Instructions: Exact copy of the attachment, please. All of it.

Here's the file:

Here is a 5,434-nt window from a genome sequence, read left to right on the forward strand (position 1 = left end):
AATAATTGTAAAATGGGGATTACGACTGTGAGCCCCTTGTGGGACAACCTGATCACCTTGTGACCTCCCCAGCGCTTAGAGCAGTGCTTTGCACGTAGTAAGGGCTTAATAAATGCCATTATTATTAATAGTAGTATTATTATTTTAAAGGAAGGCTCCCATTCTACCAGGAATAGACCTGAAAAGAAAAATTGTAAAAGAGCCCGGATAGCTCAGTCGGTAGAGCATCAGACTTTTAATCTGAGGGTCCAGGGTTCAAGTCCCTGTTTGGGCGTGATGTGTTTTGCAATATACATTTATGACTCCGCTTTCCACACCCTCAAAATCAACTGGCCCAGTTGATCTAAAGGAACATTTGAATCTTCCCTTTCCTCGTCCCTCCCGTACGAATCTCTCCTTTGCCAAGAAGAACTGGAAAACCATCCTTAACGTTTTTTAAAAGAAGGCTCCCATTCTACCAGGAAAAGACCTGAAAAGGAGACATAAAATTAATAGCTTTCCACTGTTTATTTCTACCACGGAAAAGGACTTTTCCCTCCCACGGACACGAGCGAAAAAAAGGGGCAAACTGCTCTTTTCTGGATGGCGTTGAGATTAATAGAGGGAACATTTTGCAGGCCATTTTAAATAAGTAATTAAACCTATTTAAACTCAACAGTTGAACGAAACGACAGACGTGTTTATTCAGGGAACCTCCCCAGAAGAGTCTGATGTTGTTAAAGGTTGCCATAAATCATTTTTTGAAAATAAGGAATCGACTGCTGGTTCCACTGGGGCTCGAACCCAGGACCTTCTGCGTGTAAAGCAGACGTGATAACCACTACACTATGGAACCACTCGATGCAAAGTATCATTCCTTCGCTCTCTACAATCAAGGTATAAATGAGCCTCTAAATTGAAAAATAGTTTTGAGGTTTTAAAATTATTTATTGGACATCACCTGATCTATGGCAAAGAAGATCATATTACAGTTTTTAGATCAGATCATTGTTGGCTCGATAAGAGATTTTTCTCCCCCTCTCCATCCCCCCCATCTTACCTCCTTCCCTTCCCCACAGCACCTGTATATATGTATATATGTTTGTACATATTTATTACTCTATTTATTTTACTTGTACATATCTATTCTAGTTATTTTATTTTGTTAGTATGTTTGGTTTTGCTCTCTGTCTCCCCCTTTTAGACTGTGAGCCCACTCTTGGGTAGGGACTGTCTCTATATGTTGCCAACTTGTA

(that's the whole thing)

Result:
Here is a 5,434-nt window from a genome sequence, read left to right on the forward strand (position 1 = left end):
AATAATTGTAAAATGGGGATTACGACTGTGAGCCCCTTGTGGGACAACCTGATCACCTTGTGACCTCCCCAGCGCTTAGAGCAGTGCTTTGCACGTAGTAAGGGCTTAATAAATGCCATTATTATTAATAGTAGTATTATTATTTTAAAGGAAGGCTCCCATTCTACCAGGAATAGACCTGAAAAGAAAAATTGTAAAAGAGCCCGGATAGCTCAGTCGGTAGAGCATCAGACTTTTAATCTGAGGGTCCAGGGTTCAAGTCCCTGTTTGGGCGTGATGTGTTTTGCAATATACATTTATGACTCCGCTTTCCACACCCTCAAAATCAACTGGCCCAGTTGATCTAAAGGAACATTTGAATCTTCCCTTTCCTCGTCCCTCCCGTACGAATCTCTCCTTTGCCAAGAAGAACTGGAAAACCATCCTTAACGTTTTTTAAAAGAAGGCTCCCATTCTACCAGGAAAAGACCTGAAAAGGAGACATAAAATTAATAGCTTTCCACTGTTTATTTCTACCACGGAAAAGGACTTTTCCCTCCCACGGACACGAGCGAAAAAAAGGGGCAAACTGCTCTTTTCTGGATGGCGTTGAGATTAATAGAGGGAACATTTTGCAGGCCATTTTAAATAAGTAATTAAACCTATTTAAACTCAACAGTTGAACGAAACGACAGACGTGTTTATTCAGGGAACCTCCCCAGAAGAGTCTGATGTTGTTAAAGGTTGCCATAAATCATTTTTTGAAAATAAGGAATCGACTGCTGGTTCCACTGGGGCTCGAACCCAGGACCTTCTGCGTGTAAAGCAGACGTGATAACCACTACACTATGGAACCACTCGATGCAAAGTATCATTCCTTCGCTCTCTACAATCAAGGTATAAATGAGCCTCTAAATTGAAAAATAGTTTTGAGGTTTTAAAATTATTTATTGGACATCACCTGATCTATGGCAAAGAAGATCATATTACAGTTTTTAGATCAGATCATTGTTGGCTCGATAAGAGATTTTTCTCCCCCTCTCCATCCCCCCCATCTTACCTCCTTCCCTTCCCCACAGCACCTGTATATATGTATATATGTTTGTACATATTTATTACTCTATTTATTTTACTTGTACATATCTATTCTAGTTATTTTATTTTGTTAGTATGTTTGGTTTTGCTCTCTGTCTCCCCCTTTTAGACTGTGAGCCCACTCTTGGGTAGGGACTGTCTCTATATGTTGCCAACTTGTA